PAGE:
Sunflower Lanyard: for Non-Visible Disabilities
Anyone who has visited a UK airport in the last few years may have seen someone wearing a green lanyard with bright yellow sunflowers on it. People wearing these lanyards will have a non-visible disability which includes conditions such as Autism, Bipolar disorder, Cystic Fibrosis, Epilepsy and learning disabilities. Living with a non-visible disability can be just as challenging as living with a visible disability, but it can be much harder to receive the extra help and assistance needed as many people find it difficult to recognize, acknowledge or even understand the challenges faced.
Currently, no one from the parking industry has adopted this program.
The idea of the Sunflower Lanyard Program was conceived at Gatwick Airport in May 2016. They were aware that airports were difficult environments for people with some non-visible disabilities because of the noise, bright lights and hustle and bustle and wanted to do something to make their airport a less stressful place to visit.
The lanyards are given out to people with non-visible disabilities, and they are a subtle, but noticeable, sign to airport staff that the person wearing the lanyard, or someone with them, may require some extra help, time or assistance when moving through the airport. This can be particularly beneficial at places like security in the airport, which can be difficult for people who don’t like to be touched, find queuing challenging or have a medical device such as a colostomy bag.
Before the sunflower lanyards were introduced, staff would have no way of knowing that someone had a non-visible disability unless the person with it explained. There is no requirement for anyone to wear a lanyard if they don’t want to, but many people choose to as they want staff to easily spot them.
The lanyard program at Gatwick Airport received a very positive response and it was quickly adopted by other airports across the UK. Although other airports around the world are not issuing sunflower lanyards, many still recognize the program including Sydney, Brisbane, Adelaide, San Jose International, Seattle Tacoma International, Istanbul, Schiphol and Cork, to name but a few.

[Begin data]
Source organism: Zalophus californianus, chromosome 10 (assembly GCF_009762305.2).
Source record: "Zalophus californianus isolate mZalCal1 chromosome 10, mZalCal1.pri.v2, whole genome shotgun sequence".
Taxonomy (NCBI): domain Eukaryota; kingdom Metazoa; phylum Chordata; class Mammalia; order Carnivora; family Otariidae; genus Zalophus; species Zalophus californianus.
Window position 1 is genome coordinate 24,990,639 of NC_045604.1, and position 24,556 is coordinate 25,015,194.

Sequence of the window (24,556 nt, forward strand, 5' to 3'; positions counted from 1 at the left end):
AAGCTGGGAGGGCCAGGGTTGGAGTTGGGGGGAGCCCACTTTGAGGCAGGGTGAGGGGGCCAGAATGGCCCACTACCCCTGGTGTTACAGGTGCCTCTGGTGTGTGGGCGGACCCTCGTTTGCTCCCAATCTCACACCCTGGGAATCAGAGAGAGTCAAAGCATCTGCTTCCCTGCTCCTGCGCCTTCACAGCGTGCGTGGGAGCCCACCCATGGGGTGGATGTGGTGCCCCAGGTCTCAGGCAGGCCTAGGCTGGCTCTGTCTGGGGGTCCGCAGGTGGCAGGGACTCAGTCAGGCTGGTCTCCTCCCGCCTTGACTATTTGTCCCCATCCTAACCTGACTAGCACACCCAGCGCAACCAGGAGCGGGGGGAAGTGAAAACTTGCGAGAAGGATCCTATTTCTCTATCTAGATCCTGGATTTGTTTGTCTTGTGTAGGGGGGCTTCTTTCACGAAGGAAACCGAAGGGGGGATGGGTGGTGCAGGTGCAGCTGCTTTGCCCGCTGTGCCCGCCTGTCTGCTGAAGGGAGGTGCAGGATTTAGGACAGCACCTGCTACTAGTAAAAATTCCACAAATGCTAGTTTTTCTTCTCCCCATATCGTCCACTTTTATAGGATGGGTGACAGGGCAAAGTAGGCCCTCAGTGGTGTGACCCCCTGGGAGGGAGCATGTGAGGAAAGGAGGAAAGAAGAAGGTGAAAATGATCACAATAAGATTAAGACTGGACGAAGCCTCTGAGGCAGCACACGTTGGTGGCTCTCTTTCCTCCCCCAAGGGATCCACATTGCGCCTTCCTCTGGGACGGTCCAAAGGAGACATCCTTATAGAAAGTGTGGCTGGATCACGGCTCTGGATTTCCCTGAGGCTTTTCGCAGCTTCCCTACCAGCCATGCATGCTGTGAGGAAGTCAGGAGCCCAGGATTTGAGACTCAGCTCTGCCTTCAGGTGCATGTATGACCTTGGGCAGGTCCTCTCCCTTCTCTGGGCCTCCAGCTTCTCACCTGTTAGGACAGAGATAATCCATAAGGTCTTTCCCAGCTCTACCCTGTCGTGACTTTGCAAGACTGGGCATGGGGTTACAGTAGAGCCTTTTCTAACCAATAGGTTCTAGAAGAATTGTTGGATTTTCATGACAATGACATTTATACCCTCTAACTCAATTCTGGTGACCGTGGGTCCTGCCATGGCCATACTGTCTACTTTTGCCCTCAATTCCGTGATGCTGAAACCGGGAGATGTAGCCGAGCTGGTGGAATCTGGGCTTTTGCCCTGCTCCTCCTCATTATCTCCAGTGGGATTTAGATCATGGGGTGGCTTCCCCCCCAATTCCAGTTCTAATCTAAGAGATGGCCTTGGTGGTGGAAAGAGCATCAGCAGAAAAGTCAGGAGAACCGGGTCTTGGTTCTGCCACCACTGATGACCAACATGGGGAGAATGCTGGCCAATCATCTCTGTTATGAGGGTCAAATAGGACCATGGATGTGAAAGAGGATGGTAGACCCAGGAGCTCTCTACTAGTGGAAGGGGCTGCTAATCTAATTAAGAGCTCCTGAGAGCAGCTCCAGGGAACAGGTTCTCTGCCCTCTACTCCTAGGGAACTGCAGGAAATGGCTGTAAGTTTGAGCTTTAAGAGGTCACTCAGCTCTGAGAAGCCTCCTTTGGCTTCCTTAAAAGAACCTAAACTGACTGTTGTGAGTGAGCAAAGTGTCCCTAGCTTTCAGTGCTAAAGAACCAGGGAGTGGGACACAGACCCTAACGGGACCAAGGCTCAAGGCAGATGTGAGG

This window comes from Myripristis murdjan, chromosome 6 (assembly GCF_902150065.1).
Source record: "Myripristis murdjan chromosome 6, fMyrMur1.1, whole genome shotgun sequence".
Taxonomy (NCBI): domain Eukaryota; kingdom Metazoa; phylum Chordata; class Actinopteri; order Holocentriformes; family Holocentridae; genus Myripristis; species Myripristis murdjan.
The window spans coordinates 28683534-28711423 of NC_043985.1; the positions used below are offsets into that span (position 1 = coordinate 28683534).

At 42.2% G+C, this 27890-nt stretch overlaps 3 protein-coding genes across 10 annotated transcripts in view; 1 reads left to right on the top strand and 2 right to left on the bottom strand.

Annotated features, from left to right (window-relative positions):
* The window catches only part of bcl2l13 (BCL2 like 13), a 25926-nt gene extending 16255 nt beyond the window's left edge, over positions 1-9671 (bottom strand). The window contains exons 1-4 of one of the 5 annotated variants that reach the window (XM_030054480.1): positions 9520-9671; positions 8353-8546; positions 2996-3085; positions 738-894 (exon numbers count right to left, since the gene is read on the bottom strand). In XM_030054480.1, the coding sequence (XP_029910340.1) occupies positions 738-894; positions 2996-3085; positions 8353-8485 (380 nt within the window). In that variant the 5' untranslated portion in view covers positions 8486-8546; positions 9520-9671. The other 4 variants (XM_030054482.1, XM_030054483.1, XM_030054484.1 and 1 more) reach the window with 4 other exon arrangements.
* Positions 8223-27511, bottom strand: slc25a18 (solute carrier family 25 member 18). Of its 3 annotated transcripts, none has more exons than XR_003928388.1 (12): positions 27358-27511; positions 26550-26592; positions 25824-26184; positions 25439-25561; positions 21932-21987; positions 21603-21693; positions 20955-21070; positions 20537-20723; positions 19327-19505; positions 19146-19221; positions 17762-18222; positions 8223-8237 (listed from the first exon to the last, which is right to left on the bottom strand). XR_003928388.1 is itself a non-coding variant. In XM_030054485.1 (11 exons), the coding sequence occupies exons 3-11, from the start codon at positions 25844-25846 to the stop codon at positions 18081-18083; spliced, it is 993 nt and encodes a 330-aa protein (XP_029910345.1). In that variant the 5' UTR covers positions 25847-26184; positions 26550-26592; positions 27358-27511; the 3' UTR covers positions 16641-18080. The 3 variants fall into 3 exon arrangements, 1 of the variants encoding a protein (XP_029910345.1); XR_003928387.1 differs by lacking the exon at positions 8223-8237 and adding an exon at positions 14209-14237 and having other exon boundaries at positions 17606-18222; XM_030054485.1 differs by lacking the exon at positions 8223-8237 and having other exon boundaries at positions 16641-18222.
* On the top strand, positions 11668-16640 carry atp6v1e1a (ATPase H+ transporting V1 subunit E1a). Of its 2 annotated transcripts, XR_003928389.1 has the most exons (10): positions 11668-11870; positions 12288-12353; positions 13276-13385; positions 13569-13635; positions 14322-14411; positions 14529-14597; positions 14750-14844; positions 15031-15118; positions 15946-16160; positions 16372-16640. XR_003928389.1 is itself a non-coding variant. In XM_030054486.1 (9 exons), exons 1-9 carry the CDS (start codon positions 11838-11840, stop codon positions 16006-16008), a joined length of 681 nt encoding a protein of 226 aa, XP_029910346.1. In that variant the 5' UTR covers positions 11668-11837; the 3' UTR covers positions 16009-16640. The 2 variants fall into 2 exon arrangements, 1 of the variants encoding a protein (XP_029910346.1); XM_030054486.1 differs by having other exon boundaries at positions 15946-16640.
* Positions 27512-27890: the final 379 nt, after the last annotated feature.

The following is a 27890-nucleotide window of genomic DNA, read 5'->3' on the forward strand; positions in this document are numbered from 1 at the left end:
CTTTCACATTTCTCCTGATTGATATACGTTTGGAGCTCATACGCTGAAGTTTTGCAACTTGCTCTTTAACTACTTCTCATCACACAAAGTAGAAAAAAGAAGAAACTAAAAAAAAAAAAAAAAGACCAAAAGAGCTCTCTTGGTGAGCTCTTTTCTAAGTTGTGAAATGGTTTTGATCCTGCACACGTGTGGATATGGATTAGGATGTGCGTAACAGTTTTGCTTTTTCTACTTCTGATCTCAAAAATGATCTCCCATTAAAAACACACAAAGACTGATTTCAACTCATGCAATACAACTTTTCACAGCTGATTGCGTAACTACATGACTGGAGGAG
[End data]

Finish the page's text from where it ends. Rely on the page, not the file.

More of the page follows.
Sunflower lanyards have also been adopted by other businesses and organizations in the UK. In 2018, the Co-operative Channel Islands became the first UK supermarket chain to pilot the Sunflower Lanyard. In September 2019, Marks and Spencer became the first department store to roll the program out to all their stores. They were followed in October by Sainsbury’s and Argos, who announced nationwide rollouts, and in December, Tesco also announced that they would begin providing sunflower lanyards at all of their stores.
But it is not just shops joining the program. Railway stations, leisure facilities, NHS trusts, banks and shopping centers, cinemas and visitor attractions, including the famous Ascot Racecourse in Berkshire, have all introduced the lanyard program. The latest company to join was P&O Ferries who recently announced the launch of the lanyard program across its North Sea routes.
Currently, no one from the parking industry has adopted this program, but I hope it is something parking operators will investigate further. Just like airports, car parks can also be really challenging environments for people with non-visible disabilities with lots of noise from cars, bright lights and confusing signs. If parking operators understood that people wearing sunflower lanyards might need a bit more help with paying for their ticket or finding the exit, then car parks would become much more accessible to people with non-visible disabilities.
The international symbol used to identify provisions for disabled people, like restrooms and parking, is a wheelchair ,and this is used all over the world. However, it is not that appropriate for people with non-visible disabilities who do not use a wheelchair and it has done little to break down the barriers that those with non-visible disabilities experience.
For example, there is often the assumption that only wheelchair users need to use accessible toilets or park in accessible bays. However, the sunflower symbol and lanyard is becoming widely recognized as the sign for people with a non-visible disability and is helping to increase awareness of the challenge’s adults and children with non-visible disabilities face.
Helen Dolphin MBE LLB BSc, is an Independent Mobility Consultant in the UK. She can be reached at firstname.lastname@example.org.